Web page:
Images from “Touching” by Eli Craven on display at DEMO Project through Feb. 4.
DEMO Project may be the best-kept secret in the Springfield art scene, even after four years of presenting thoughtfully programmed monthly exhibitions by innovative artists from a variety of locations. The small house located on the Springfield Art Association campus was formerly living quarters for caretakers of the historic Edwards Place and is slated for demolition at an undetermined future time (hence the DEMO name). In the meantime it has been functioning as a miniature gallery, concentrating on often conceptual, contemporary work.
Eli Craven’s “Touching,” the first DEMO show of 2017, opened Jan. 20 and it is a near-perfect demonstration of an artist responding to and utilizing this unique space. The first thing that catches one’s eye upon entering the exhibit is the moving image projected on the wall – familiar but obscured. It doesn’t take long to recognize the source material as an episode of the NBC sitcom “The Golden Girls” (1985-1992) but with some significant alterations, including an eerily slowed-down playback speed (and soundtrack) as well as significant portions of the original images blocked out, leaving, for one example, only Blanche’s disembodied hands and some drapes visible.
Similarly a towel hanging from a rack is not an unfamiliar sight in a home environment. However, a succession of towels, each with images (including more disembodied hands) printed on them, is somewhat more rare and, it turns out in this case, disconcerting. The inclusion of crumpled magazine pages, taking on as much a tactile as visual quality, increases the sense of a domestic past evocatively refracted and distorted by memory.
Craven is an adjunct lecturer at University of Illinois Urbana-Champaign and the chance to present “Touching” at DEMO was his prize as the 2016 winner of a yearly competition hosted by long-running Chicago-based art podcast “Studio Break.” He was born in Idaho Falls, Idaho, and, according to an interview on Studio Break, started making collages of celebrity photos and screenshots culled from film and television. Later work became more personal, including self-portraits and family photos, while later work became more whimsical and humorous, including a fixation on deceased screen-icon Patrick Swayze.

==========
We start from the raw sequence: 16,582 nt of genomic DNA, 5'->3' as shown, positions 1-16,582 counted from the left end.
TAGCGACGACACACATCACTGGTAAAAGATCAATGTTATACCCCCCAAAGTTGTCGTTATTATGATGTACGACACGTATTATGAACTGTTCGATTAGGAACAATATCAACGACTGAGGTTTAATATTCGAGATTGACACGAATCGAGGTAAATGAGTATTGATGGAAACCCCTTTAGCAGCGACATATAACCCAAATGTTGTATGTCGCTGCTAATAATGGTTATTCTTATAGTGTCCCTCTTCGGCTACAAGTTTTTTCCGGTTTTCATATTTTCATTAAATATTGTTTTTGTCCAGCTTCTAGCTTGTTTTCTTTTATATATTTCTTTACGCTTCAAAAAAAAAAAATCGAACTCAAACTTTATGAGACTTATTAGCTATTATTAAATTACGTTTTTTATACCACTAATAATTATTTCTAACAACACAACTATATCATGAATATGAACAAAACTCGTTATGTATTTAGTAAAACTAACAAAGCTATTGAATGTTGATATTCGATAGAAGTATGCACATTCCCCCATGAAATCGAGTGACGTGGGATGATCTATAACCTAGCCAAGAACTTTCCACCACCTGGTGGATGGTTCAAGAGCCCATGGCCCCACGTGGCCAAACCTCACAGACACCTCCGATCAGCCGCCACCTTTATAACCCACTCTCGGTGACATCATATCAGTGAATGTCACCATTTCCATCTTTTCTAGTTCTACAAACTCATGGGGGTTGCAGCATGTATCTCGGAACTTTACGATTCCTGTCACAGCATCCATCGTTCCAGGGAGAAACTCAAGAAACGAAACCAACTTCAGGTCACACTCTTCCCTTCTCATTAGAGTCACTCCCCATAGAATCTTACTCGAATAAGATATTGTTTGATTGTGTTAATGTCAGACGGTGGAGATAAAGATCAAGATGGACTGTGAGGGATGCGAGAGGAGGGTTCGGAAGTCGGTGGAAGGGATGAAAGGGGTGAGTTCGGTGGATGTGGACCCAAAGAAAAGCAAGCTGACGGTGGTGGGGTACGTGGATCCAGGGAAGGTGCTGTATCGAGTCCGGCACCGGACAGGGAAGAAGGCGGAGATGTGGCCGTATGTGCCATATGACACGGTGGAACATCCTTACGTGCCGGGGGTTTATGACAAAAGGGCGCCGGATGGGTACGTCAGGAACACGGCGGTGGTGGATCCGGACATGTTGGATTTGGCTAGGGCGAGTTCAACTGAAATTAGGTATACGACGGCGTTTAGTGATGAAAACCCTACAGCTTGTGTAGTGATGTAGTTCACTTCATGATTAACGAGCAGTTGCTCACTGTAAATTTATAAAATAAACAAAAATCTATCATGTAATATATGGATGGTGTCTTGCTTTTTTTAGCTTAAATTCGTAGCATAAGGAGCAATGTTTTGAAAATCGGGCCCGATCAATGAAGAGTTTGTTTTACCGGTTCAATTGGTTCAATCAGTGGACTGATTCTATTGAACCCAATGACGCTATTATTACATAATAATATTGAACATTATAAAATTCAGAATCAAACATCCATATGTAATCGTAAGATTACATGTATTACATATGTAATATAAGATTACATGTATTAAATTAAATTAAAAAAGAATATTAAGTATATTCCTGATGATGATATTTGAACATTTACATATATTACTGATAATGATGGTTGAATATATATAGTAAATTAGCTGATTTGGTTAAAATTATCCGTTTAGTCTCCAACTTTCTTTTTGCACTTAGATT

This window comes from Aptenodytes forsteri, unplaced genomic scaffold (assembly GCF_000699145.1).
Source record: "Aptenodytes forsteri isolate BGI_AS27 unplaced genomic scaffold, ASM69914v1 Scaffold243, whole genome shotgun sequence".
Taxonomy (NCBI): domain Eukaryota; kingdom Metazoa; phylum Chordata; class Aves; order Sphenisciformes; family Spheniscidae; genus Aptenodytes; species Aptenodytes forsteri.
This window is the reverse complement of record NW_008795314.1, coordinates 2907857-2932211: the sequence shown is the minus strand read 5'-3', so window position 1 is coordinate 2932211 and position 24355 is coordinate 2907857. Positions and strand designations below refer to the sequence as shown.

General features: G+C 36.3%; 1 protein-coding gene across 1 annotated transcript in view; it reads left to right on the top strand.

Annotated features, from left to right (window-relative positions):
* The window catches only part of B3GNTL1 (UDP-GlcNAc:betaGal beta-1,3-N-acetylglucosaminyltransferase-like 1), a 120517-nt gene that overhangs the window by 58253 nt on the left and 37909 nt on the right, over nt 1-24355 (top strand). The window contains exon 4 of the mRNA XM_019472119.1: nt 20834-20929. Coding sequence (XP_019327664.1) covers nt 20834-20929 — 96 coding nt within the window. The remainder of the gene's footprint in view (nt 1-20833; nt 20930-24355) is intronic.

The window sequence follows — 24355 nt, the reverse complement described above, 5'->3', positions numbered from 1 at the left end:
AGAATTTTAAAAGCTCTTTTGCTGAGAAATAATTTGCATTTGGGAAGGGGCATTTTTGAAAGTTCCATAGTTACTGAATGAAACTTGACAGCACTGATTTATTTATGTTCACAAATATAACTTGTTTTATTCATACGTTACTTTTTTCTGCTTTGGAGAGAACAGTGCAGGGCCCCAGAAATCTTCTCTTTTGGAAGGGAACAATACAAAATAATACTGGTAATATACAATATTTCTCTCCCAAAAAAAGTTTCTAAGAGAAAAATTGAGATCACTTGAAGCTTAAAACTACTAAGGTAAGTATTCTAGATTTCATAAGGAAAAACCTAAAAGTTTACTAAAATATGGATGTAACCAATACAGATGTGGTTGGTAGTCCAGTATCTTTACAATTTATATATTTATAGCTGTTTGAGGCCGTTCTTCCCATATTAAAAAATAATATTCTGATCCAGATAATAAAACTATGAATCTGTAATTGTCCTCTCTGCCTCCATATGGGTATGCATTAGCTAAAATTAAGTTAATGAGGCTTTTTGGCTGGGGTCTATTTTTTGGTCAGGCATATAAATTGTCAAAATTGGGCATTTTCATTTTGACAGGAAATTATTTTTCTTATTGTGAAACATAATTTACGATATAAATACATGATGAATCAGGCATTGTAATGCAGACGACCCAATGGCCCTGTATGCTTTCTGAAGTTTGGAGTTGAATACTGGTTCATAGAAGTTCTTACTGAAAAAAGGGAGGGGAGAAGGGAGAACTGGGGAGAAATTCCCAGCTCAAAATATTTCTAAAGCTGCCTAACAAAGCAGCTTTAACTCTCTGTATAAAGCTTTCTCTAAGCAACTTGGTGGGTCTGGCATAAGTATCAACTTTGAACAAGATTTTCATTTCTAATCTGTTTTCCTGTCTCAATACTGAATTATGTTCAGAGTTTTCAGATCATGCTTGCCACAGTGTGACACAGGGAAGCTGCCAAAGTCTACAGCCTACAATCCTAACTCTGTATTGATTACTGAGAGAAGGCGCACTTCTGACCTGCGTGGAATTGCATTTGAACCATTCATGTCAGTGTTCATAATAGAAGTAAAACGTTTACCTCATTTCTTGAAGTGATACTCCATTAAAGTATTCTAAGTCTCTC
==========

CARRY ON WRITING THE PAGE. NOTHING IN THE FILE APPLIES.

As for the intentions behind his work, Craven displays a certain amount of ambivalence. “I don’t necessarily need the viewer to feel the feelings I feel,” he said during the same interview, “but I think that might be exactly what it’s about. I have difficulty connecting to these images because of my history and I think the disfigurement of the portrait is the important part.” The fact that DEMO project will be demolished sooner rather than later also influenced the work. “It makes me think about impermanence, destruction and the temporary nature of these images and objects.”
“Touching” will remain on display through Saturday, Feb. 4, at DEMO Project on the Springfield Art Association campus, 732. N. Fourth St. DEMO will be open for the duration of the exhibit on Saturday afternoons from 1 p.m. until 4 p.m. or by appointment. Scott Faingold can be reached at email@example.com.